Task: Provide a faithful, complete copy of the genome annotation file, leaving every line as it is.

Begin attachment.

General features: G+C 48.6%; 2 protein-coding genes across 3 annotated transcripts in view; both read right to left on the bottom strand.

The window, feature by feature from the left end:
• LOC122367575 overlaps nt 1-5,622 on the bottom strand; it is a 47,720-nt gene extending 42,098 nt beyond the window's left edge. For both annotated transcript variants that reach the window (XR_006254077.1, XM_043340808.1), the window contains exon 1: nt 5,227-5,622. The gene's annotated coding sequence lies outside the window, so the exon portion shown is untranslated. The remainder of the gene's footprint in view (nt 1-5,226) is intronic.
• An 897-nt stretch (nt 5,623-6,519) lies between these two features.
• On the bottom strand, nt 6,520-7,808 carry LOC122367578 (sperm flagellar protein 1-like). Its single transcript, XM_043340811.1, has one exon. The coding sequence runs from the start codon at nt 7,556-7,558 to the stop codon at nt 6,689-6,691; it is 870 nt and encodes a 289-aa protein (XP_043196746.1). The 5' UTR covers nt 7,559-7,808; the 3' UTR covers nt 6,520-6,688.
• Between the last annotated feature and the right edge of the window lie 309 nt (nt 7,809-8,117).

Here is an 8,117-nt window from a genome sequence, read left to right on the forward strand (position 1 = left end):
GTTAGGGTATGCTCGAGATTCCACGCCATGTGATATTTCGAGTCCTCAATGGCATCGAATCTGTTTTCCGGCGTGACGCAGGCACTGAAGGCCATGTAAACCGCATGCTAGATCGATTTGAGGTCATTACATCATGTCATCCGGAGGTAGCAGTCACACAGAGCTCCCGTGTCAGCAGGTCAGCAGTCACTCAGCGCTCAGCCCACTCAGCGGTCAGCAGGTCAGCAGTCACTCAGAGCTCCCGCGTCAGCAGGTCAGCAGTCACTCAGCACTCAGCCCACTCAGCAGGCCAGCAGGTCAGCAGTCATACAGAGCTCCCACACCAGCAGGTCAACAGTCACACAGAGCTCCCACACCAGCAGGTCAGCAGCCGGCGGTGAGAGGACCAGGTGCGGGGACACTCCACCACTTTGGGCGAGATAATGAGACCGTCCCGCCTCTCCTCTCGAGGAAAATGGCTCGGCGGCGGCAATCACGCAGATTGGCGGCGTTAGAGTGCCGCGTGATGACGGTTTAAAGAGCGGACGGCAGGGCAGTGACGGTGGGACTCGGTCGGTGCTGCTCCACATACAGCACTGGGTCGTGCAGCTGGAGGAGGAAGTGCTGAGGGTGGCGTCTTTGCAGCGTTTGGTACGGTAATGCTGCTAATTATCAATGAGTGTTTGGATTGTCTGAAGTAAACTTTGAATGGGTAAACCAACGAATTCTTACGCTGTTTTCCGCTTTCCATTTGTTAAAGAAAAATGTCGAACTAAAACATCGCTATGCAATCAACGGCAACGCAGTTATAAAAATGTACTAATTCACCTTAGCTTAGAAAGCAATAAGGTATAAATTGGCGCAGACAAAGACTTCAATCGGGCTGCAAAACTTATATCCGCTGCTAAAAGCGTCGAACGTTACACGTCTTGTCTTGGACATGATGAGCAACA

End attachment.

General features: G+C 48.6%; 2 protein-coding genes across 3 annotated transcripts in view; both read right to left on the bottom strand.

The window, feature by feature from the left end:
• LOC122367575 overlaps nt 1-5,622 on the bottom strand; it is a 47,720-nt gene extending 42,098 nt beyond the window's left edge. For both annotated transcript variants that reach the window (XR_006254077.1, XM_043340808.1), the window contains exon 1: nt 5,227-5,622. The gene's annotated coding sequence lies outside the window, so the exon portion shown is untranslated. The remainder of the gene's footprint in view (nt 1-5,226) is intronic.
• An 897-nt stretch (nt 5,623-6,519) lies between these two features.
• On the bottom strand, nt 6,520-7,808 carry LOC122367578 (sperm flagellar protein 1-like). Its single transcript, XM_043340811.1, has one exon. The coding sequence runs from the start codon at nt 7,556-7,558 to the stop codon at nt 6,689-6,691; it is 870 nt and encodes a 289-aa protein (XP_043196746.1). The 5' UTR covers nt 7,559-7,808; the 3' UTR covers nt 6,520-6,688.
• Between the last annotated feature and the right edge of the window lie 309 nt (nt 7,809-8,117).

Here is an 8,117-nt window from a genome sequence, read left to right on the forward strand (position 1 = left end):
GTTAGGGTATGCTCGAGATTCCACGCCATGTGATATTTCGAGTCCTCAATGGCATCGAATCTGTTTTCCGGCGTGACGCAGGCACTGAAGGCCATGTAAACCGCATGCTAGATCGATTTGAGGTCATTACATCATGTCATCCGGAGGTAGCAGTCACACAGAGCTCCCGTGTCAGCAGGTCAGCAGTCACTCAGCGCTCAGCCCACTCAGCGGTCAGCAGGTCAGCAGTCACTCAGAGCTCCCGCGTCAGCAGGTCAGCAGTCACTCAGCACTCAGCCCACTCAGCAGGCCAGCAGGTCAGCAGTCATACAGAGCTCCCACACCAGCAGGTCAACAGTCACACAGAGCTCCCACACCAGCAGGTCAGCAGCCGGCGGTGAGAGGACCAGGTGCGGGGACACTCCACCACTTTGGGCGAGATAATGAGACCGTCCCGCCTCTCCTCTCGAGGAAAATGGCTCGGCGGCGGCAATCACGCAGATTGGCGGCGTTAGAGTGCCGCGTGATGACGGTTTAAAGAGCGGACGGCAGGGCAGTGACGGTGGGACTCGGTCGGTGCTGCTCCACATACAGCACTGGGTCGTGCAGCTGGAGGAGGAAGTGCTGAGGGTGGCGTCTTTGCAGCGTTTGGTACGGTAATGCTGCTAATTATCAATGAGTGTTTGGATTGTCTGAAGTAAACTTTGAATGGGTAAACCAACGAATTCTTACGCTGTTTTCCGCTTTCCATTTGTTAAAGAAAAATGTCGAACTAAAACATCGCTATGCAATCAACGGCAACGCAGTTATAAAAATGTACTAATTCACCTTAGCTTAGAAAGCAATAAGGTATAAATTGGCGCAGACAAAGACTTCAATCGGGCTGCAAAACTTATATCCGCTGCTAAAAGCGTCGAACGTTACACGTCTTGTCTTGGACATGATGAGCAACA